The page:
A math puzzle has been stuck in my head today like the chorus of a three-note pop song. Actually, it’s not so much the puzzle itself worming through the folds of my prefrontal cortex as it is the various ways of formulating its solution that occurred to me on encountering the puzzle yesterday.
Maybe if I share some of these formulations—thereby making the puzzle’s trick obvious to the world—it will head over to the hippocampus for transport back to wherever it had been hanging out since 1992, which was when I first encountered it (I ran into it yesterday while perusing some of the dustier regions of my extended mind: an old cassette tape on which I and some friends discuss the puzzle; hearing the tape called up a vague memory of that conversation and an even vaguer memory of having discussed the puzzle beforehand with my dad).
I’m sure there are already plenty of videos and writings out there explaining the Missing Dollar Riddle (as its usually called). I haven’t looked at those, aside from skimming its Wikipedia entry. I think the below solution is as intuitive as can be, or as need be.
The Missing Dollar Riddle
A party of three checks into a hotel. The party pays $30 to stay for the night. The hotel manager realizes, however, that the party has overpaid by $5. So the manager gives the bellhop $5 to return to the party. The bellhop decides to return just $3 in order to save the party’s members the hassle of trying to split $5 three ways. The bellhop keeps the remaining $2 for his trouble. All said and done, the party has paid $27 to stay for the night. But wait! The party paid $27 and the bellhop has $2, which comes out to only $27 + $2 = $29. Where’s the missing dollar?!?
To make it glaringly obvious where this scenario goes wrong, pop in some more extreme numbers.
A party of three checks into a hotel. The party pays $30 to stay for the night. The hotel manager realizes, however, that the party has overpaid: they were due a promotional discount and so should have paid $0, not $30. The manager gives the bellhop $30 to return to the party. The bellhop returns all $30 and keeps $0 for her trouble. The party, then, has paid $0 to stay for the night. But wait! The party paid $0 and the bellhop has $0, which comes out to only $0 + $0 = $0. Where’s the missing $30?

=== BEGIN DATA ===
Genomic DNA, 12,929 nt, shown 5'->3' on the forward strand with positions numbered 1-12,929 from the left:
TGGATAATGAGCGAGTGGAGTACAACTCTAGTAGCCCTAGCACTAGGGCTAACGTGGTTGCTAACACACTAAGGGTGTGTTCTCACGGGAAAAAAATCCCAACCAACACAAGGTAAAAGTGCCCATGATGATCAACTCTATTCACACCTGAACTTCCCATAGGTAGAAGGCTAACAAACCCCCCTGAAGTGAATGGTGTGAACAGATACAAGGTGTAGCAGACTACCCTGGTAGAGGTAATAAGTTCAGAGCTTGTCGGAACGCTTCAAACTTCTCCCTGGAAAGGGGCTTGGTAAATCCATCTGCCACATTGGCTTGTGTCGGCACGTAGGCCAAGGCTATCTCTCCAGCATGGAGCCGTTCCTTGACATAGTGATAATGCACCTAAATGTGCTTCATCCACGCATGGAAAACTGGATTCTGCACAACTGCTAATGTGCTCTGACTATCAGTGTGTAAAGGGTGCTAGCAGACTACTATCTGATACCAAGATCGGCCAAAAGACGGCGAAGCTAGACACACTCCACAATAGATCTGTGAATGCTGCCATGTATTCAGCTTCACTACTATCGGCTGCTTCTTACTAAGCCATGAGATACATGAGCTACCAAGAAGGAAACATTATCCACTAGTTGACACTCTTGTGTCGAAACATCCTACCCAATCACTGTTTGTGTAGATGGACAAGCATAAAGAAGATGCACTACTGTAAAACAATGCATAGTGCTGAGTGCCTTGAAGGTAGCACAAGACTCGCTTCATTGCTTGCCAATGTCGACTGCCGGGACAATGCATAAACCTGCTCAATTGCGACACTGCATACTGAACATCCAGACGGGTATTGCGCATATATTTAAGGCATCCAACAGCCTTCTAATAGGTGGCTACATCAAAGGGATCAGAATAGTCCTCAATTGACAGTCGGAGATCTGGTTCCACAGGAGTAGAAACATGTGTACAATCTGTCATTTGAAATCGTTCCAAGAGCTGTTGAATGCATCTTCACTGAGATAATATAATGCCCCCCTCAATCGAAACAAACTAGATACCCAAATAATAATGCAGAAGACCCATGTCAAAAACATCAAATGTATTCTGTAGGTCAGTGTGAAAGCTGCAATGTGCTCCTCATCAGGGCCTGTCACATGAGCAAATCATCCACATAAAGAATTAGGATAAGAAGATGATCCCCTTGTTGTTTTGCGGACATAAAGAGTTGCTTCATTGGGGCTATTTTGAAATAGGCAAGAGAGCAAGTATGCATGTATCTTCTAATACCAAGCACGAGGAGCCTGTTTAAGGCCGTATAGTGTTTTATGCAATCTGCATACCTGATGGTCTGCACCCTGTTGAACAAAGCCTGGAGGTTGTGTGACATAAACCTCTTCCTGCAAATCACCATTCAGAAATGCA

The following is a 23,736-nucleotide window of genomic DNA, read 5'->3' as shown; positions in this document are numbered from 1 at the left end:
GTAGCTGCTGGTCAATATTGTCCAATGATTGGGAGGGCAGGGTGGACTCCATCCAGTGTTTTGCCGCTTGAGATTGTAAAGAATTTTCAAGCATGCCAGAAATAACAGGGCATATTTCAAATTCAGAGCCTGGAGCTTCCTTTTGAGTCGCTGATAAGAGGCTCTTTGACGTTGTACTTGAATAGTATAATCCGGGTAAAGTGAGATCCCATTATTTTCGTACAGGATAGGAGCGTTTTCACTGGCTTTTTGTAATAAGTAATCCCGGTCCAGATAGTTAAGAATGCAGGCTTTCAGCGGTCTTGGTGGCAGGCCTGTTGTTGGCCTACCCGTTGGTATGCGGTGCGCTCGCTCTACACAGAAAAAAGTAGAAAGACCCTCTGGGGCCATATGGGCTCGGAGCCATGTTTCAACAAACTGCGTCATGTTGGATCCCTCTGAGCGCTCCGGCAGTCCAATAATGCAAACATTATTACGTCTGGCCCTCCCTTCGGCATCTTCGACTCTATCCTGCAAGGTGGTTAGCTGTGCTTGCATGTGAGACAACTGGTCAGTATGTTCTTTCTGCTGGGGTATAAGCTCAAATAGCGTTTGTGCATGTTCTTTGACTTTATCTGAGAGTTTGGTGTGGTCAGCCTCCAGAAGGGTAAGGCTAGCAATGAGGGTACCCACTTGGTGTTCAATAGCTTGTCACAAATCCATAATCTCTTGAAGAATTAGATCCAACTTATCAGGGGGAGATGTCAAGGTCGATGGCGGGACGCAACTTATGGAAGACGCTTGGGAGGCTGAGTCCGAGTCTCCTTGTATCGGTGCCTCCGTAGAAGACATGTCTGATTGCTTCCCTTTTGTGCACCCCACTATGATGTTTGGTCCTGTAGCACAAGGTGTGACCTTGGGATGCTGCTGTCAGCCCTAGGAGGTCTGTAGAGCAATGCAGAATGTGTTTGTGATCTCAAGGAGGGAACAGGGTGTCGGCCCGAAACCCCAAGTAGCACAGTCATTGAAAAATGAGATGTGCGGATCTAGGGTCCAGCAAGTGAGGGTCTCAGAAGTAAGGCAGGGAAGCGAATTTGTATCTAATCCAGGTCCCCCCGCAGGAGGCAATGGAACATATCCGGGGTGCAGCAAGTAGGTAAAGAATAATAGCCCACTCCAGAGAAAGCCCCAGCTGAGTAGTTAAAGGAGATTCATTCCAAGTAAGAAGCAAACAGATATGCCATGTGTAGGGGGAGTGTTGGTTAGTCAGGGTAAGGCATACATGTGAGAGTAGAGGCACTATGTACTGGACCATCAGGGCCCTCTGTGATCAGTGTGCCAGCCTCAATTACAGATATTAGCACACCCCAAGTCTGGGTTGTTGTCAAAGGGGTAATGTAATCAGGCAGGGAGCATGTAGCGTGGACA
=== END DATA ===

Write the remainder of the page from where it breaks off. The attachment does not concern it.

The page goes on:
Obviously, there is no missing $30. The party has it. In other words, in Scenario (1), we should not add the amount the party pays (i.e., $30 – $3 = $27) to the bellhop’s $2. Rather, we should add the portion the party has of the original $30 (i.e., $30 – $27 = $3) to the portion the bellhop has (i.e., $2) and to the portion the manager has (i.e., $25). This gives $3 + $2+ $25 = $30.
There are other ways to represent this.
For example, the amount the party pays minus the bellhop’s holdings* should equal the amount the manager (or, more precisely, the hotel income ledger) has at any point in the scenario; e.g., $27 – $2 = $25. In other words, the amount the party pays should always equal the sum of the bellhop and manager’s holdings; e.g., $27 = $2 + $25. This makes sense, as those holdings should be precisely whatever the party pays to stay for the night.
[*By “holdings” and such, I of course refer to portions of the money originating with the party. The penny, for instance, that the bellhop comically swallowed the night before and that’s still making its way through the bellhop’s large intestine is not included in the bellhop’s holdings.]
Another approach is to imagine that the party has -$30 after paying at check-in. Then the sum of what the party, bellhop, and manager have at any point in the story must equal $0; e.g., -$27 + $2 + $25 = 0.
And so on.
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